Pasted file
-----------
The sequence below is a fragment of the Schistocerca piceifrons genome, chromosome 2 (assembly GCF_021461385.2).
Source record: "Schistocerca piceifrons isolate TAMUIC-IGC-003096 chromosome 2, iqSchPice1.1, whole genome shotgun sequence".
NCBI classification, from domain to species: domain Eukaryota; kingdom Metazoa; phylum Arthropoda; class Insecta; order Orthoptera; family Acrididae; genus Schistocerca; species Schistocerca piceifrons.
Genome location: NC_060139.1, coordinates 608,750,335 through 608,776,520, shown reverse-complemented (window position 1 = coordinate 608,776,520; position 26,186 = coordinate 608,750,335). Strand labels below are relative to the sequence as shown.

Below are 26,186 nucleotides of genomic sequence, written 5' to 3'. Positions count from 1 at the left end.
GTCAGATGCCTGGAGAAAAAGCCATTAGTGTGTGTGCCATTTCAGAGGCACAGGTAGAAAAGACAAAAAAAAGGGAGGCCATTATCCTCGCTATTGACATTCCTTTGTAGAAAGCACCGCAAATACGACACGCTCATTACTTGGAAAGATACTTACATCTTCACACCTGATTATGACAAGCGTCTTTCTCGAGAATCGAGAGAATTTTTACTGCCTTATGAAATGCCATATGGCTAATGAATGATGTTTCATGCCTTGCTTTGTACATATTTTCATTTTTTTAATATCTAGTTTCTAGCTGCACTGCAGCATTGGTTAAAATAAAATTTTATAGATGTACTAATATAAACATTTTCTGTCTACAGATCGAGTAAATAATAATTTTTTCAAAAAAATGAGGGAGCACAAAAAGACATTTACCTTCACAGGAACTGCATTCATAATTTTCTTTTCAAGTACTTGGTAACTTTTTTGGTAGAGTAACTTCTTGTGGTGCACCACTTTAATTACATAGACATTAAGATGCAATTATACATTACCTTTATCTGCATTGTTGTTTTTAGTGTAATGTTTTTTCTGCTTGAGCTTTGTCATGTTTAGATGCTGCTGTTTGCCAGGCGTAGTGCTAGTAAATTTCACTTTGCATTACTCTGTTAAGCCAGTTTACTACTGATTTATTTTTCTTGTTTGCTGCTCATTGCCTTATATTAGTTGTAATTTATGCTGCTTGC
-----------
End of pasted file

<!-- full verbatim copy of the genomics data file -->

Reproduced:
The sequence below is a fragment of the Schistocerca piceifrons genome, chromosome 2 (assembly GCF_021461385.2).
Source record: "Schistocerca piceifrons isolate TAMUIC-IGC-003096 chromosome 2, iqSchPice1.1, whole genome shotgun sequence".
NCBI classification, from domain to species: domain Eukaryota; kingdom Metazoa; phylum Arthropoda; class Insecta; order Orthoptera; family Acrididae; genus Schistocerca; species Schistocerca piceifrons.
Genome location: NC_060139.1, coordinates 608,750,335 through 608,776,520, shown reverse-complemented (window position 1 = coordinate 608,776,520; position 26,186 = coordinate 608,750,335). Strand labels below are relative to the sequence as shown.

Below are 26,186 nucleotides of genomic sequence, written 5' to 3'. Positions count from 1 at the left end.
GTCAGATGCCTGGAGAAAAAGCCATTAGTGTGTGTGCCATTTCAGAGGCACAGGTAGAAAAGACAAAAAAAAGGGAGGCCATTATCCTCGCTATTGACATTCCTTTGTAGAAAGCACCGCAAATACGACACGCTCATTACTTGGAAAGATACTTACATCTTCACACCTGATTATGACAAGCGTCTTTCTCGAGAATCGAGAGAATTTTTACTGCCTTATGAAATGCCATATGGCTAATGAATGATGTTTCATGCCTTGCTTTGTACATATTTTCATTTTTTTAATATCTAGTTTCTAGCTGCACTGCAGCATTGGTTAAAATAAAATTTTATAGATGTACTAATATAAACATTTTCTGTCTACAGATCGAGTAAATAATAATTTTTTCAAAAAAATGAGGGAGCACAAAAAGACATTTACCTTCACAGGAACTGCATTCATAATTTTCTTTTCAAGTACTTGGTAACTTTTTTGGTAGAGTAACTTCTTGTGGTGCACCACTTTAATTACATAGACATTAAGATGCAATTATACATTACCTTTATCTGCATTGTTGTTTTTAGTGTAATGTTTTTTCTGCTTGAGCTTTGTCATGTTTAGATGCTGCTGTTTGCCAGGCGTAGTGCTAGTAAATTTCACTTTGCATTACTCTGTTAAGCCAGTTTACTACTGATTTATTTTTCTTGTTTGCTGCTCATTGCCTTATATTAGTTGTAATTTATGCTGCTTGC